Realizing that there was no time to flee the house, I simply waited and waited. The nearly one-minute long tremblor finally subsided, and my reasoning came back to me. All was well, or well enough. I walked unsteadily to another room and looked outside. A neighbor with a flashlight was checking on his and others' homes for damage.

I knew it had been a major quake, though not centered where I lived. The next day I learned that a 7.6 Richter-scale earthquake had devastated the lovely rural communities of central Taiwan. For the next few weeks, everyone's life was centered around the quake due to the constant media coverage and electricity rationing.

Taiwan is but one of many places situated along the “Ring of Fire” encircling nearly half the globe around the Pacific Ocean. Constant volcanic and earthquake action occurs here, sometimes with cataclysmic results. In this century alone, major earthquakes have taken more than one million lives. Many more have been injured and made homeless.The economic, social, and personal costs are immeasurable.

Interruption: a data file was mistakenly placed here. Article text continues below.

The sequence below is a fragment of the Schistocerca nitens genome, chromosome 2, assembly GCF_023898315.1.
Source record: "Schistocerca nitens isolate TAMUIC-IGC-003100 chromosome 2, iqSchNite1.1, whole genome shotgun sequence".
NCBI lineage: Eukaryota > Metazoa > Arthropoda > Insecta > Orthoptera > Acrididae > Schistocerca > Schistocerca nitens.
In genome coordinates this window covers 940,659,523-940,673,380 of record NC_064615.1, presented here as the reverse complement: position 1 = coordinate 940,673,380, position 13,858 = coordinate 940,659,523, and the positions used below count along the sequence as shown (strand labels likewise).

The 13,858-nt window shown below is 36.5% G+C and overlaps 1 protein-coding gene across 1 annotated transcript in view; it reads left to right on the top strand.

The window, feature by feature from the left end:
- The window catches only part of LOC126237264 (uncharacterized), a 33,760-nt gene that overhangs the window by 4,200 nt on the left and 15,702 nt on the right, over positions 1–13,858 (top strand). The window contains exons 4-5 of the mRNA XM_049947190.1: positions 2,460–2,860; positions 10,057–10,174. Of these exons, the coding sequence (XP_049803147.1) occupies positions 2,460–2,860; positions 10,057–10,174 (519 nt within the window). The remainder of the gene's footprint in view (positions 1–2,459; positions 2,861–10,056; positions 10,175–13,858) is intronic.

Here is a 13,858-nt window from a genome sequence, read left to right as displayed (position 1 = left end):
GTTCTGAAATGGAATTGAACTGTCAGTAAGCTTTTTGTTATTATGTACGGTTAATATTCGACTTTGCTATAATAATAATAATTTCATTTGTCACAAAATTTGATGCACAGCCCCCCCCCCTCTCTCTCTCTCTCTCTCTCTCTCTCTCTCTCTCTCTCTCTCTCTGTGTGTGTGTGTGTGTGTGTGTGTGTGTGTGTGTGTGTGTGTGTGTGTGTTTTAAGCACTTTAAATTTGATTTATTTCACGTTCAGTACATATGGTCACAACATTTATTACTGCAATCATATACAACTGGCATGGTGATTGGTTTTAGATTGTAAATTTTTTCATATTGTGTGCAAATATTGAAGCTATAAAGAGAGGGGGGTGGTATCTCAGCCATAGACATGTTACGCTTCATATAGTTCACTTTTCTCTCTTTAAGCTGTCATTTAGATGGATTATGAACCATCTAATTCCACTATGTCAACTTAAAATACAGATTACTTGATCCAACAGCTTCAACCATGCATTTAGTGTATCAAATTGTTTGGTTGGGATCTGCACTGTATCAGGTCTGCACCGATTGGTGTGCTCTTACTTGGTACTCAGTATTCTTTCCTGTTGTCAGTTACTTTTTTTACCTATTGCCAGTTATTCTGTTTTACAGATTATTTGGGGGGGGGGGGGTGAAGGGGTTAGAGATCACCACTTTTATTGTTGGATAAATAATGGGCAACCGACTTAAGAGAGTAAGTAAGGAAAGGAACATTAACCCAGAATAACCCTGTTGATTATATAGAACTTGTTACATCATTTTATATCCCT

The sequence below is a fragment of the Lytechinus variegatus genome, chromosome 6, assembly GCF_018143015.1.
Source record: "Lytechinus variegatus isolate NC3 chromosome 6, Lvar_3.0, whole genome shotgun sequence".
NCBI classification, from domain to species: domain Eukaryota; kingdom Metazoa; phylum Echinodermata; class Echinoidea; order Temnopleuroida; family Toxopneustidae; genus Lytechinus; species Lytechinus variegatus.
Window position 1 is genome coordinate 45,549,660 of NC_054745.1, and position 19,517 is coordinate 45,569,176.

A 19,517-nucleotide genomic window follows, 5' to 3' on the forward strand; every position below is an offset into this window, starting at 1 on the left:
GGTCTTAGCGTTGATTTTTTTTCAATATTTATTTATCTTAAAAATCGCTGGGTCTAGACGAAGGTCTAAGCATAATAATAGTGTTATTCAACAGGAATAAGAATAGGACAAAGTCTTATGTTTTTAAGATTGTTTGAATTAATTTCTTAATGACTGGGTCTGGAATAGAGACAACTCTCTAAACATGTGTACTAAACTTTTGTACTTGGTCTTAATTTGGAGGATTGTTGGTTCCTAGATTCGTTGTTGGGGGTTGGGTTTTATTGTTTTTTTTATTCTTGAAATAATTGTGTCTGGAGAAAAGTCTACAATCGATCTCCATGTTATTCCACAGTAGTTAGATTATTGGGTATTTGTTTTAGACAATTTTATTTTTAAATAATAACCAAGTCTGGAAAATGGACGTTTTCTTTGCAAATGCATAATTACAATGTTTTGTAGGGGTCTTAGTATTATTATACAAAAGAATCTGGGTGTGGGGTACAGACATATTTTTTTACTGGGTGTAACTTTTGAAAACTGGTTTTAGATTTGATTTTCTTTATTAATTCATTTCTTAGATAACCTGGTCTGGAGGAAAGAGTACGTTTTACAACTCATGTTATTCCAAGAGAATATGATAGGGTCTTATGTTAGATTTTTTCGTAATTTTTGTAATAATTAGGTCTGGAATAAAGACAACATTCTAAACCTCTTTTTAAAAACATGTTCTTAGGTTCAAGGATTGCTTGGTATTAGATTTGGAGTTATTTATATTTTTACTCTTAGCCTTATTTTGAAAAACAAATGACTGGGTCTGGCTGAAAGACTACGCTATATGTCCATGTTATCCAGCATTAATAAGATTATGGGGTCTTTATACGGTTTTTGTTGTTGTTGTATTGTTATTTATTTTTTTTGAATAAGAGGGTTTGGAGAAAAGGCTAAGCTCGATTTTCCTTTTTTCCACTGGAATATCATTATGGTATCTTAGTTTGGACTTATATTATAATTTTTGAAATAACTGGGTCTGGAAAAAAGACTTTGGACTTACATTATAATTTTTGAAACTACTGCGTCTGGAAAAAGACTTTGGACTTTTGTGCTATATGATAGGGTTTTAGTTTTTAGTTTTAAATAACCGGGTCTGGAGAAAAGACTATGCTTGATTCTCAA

Over the past quarter century, many countries in earthquake-prone areas have begun to educate their citizens on how to take appropriate precautions for earthquakes. The following list has been compiled from experience.

Before the earthquake

Prepare an earthquake kit near everyone's bed these kits should include drinking water, a flashlight with fresh batteries, and dry food.

Place an extra pillow, blanket, or quilt near the bed to be placed over the head during the earthquake and for warmth if trapped afterwards….